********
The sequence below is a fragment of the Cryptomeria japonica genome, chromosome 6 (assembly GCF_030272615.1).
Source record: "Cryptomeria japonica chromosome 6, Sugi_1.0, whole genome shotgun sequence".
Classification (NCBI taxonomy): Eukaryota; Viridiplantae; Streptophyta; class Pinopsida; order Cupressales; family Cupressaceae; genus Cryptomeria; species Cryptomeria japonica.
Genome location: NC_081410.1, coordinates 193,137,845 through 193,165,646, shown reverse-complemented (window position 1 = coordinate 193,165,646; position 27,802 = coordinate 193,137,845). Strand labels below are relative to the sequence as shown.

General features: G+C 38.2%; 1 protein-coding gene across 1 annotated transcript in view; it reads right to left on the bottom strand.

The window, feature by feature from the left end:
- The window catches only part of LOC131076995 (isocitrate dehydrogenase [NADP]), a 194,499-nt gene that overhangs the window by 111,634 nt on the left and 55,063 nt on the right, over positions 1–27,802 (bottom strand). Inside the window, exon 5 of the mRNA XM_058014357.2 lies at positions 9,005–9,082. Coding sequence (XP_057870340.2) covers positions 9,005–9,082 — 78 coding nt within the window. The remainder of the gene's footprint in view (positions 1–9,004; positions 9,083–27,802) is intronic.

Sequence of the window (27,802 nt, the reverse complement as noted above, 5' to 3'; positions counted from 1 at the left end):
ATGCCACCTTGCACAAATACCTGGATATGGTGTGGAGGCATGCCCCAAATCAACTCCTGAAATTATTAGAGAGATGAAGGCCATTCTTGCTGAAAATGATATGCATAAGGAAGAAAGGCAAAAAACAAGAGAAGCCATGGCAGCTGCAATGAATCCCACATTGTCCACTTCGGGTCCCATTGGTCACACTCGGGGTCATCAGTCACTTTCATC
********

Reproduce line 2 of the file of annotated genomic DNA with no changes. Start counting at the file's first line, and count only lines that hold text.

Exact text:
Source record: "Cryptomeria japonica chromosome 6, Sugi_1.0, whole genome shotgun sequence".